I'm not Charles but I think I can answer this one: Yes, bigger properties book further in advance. Small properties take couples or families who might think about taking a holiday only a month in advance. Big properties get bookings for anniversaries, birthdays, friends gatherings etc. Most of these have fixed dates so it makes sense for the organiser to book long in advance. Even if the dates aren't fixed, it still takes a lot more organisation to get a bigger number of people together and this is reflected in the thinking ahead that you have observed.

That's my take on it anyway.
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ianh100



Joined: 10 Jan 2013
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Location: Sherborne Dorset

PostPosted: Tue Jan 03, 2017 8:00 pm    Post subject: Reply with quote

Thanks Ben, Perhaps I need to think about how I market them as one 5 bed, 3 bath, 2 kitchen property! Can I charge a premium if they book both at the same time? Wink
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Ben McNevis



Joined: 15 May 2006
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Location: Scotland (for) The Brave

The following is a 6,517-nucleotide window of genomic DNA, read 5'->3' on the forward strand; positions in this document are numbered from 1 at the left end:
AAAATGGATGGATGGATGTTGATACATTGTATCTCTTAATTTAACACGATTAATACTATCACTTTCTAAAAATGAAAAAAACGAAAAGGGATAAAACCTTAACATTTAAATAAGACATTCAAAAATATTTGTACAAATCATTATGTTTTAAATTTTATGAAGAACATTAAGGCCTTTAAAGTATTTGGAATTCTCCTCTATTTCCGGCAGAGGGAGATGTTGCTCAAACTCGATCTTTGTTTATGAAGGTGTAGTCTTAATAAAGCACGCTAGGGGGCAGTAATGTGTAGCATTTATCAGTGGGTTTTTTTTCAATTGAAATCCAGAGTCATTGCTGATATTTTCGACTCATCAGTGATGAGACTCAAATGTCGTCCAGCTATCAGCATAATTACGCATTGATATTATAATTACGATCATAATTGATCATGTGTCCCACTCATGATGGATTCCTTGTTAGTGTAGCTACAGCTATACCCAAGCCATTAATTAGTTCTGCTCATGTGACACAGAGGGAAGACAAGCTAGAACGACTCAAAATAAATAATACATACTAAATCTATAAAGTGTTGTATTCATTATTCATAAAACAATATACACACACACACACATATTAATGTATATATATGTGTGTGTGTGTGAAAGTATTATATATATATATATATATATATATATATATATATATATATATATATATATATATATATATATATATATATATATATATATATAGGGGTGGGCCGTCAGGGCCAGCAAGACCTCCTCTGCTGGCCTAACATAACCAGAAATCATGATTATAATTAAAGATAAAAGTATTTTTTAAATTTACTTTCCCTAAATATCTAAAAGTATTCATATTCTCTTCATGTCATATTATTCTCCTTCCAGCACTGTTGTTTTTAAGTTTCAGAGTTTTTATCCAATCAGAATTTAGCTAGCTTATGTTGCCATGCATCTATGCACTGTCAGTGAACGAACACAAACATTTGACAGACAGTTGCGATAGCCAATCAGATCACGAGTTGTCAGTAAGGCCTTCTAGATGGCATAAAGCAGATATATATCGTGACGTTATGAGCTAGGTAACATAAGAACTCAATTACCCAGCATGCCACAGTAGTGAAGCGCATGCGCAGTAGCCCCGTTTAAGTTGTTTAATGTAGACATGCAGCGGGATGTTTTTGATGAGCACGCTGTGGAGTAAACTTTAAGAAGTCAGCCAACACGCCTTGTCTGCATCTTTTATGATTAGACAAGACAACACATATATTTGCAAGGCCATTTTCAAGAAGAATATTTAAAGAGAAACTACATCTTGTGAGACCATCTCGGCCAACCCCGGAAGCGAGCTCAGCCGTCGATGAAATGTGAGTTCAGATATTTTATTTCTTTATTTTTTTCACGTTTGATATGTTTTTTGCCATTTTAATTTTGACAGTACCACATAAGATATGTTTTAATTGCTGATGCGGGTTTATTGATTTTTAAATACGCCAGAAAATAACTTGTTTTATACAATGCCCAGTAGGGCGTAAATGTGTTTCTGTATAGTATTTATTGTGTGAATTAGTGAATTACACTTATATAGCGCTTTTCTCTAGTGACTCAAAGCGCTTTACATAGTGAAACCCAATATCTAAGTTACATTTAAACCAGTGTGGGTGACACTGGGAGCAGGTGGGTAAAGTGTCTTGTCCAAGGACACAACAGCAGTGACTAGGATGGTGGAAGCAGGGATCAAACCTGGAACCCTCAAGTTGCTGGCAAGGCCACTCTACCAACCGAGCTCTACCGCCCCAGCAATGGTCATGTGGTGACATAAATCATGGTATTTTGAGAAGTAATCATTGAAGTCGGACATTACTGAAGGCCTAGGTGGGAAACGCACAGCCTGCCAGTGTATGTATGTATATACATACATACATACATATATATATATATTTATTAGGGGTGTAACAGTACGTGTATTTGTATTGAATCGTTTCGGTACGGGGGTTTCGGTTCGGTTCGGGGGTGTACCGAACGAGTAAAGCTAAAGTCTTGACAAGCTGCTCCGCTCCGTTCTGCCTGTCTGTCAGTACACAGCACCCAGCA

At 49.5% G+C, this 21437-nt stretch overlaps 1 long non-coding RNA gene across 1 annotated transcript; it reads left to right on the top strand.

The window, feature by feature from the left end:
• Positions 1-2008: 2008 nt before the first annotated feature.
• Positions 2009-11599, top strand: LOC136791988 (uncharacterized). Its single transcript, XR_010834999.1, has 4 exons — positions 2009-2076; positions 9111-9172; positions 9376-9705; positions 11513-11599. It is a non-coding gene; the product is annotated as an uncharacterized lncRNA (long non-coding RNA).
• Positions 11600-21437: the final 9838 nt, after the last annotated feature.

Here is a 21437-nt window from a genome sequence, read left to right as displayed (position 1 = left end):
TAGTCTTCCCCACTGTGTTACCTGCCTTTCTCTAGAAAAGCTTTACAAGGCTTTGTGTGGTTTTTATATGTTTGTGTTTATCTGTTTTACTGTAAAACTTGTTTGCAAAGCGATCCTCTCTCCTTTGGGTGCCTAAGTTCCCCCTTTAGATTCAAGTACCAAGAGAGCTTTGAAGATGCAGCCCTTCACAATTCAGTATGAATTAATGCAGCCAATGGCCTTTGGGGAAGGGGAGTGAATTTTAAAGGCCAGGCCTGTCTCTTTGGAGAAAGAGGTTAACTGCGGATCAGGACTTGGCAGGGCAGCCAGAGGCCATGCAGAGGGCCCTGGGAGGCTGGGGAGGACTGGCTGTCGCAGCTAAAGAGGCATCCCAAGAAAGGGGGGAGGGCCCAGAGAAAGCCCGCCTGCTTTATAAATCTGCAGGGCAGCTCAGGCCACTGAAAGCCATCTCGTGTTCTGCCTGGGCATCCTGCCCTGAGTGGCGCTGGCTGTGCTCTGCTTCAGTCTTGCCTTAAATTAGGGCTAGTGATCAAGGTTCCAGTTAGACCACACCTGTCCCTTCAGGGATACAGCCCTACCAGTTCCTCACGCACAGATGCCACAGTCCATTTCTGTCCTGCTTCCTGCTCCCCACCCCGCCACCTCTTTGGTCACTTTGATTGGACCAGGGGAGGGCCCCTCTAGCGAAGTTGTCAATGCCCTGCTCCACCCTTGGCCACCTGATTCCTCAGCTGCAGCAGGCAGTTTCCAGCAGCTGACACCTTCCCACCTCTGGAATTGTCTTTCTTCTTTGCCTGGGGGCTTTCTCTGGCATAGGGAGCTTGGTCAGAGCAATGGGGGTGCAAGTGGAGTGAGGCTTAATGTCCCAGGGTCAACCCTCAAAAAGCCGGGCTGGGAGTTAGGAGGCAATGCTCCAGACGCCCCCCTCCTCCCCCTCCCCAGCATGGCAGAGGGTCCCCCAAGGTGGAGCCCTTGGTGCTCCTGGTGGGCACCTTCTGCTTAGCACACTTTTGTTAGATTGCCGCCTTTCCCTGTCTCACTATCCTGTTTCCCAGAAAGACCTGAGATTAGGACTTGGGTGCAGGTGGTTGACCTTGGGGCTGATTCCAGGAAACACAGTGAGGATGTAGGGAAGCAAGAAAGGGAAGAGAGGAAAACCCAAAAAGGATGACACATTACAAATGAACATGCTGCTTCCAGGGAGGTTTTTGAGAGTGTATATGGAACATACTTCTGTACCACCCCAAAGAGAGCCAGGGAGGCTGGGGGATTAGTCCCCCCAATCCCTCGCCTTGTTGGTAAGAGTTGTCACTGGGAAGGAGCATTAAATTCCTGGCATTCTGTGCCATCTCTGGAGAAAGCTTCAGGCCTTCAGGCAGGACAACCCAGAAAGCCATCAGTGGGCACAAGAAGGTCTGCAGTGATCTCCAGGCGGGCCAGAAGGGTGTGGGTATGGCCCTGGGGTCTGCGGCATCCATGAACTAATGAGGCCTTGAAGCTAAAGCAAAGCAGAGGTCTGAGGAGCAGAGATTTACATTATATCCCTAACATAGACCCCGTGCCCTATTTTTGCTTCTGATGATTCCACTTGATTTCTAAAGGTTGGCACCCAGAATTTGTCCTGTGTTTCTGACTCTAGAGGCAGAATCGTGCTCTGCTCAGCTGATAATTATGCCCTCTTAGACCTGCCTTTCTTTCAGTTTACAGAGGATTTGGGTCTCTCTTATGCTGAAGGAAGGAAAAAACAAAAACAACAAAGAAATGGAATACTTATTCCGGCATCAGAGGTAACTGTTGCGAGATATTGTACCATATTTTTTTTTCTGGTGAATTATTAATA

PostPosted: Wed Jan 04, 2017 8:17 am    Post subject: Reply with quote

Quote:
Can I charge a premium if they book both at the same time?


I don't have experience of co-located properties. But my gut feel is that the higher the number of people, the lower the price expectation per person.
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charles cawley



Joined: 21 Sep 2010
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Location: Herefordshire, Shropshire, Borders

PostPosted: Wed Jan 04, 2017 9:06 am    Post subject: Reply with quote

Ian-

Demand tends to come in niches. In our area, we've noticed an over-supply of sleep 2 and sleep 4 holiday lets, partly because entry costs are lower. In most cases, sleep 2s need to be 'special' to do well.

Holiday Lets come in 3 forms: 'Special' (eg: in a castle); 'Standard' (usually converted residential with no special characteristics); and 'Formula' (converted or built specifically for holiday let business). All can be between 3 and 5 star.

For us, sleep 6 is a stronger niche rising to the strongest of sleep 10.

En-suites are a major plus. A sleep 8 with no en-suites is in a very weak competitive position compared to one with 1 or more. That said, an owner with us has one called 'The Old Stables' which has no en-suites but is very popular. Other factors can overcome the en-suite attraction (or lack of), but they need to be special.

Booking two lets together sometimes works but if charged at their book separate rates, as Ben noted, this can be uncompetitive. There's no doubt smaller holiday lets do benefit more from short notice bookings... again, as Ben noted.

Depending on the location and nature of the buildings... and your pocket, if you had the opportunity, it might be worth reconfiguring to create a Sleep 10 and a Sleep 2. More radical would be a sleep 10 with generous en-suite provision.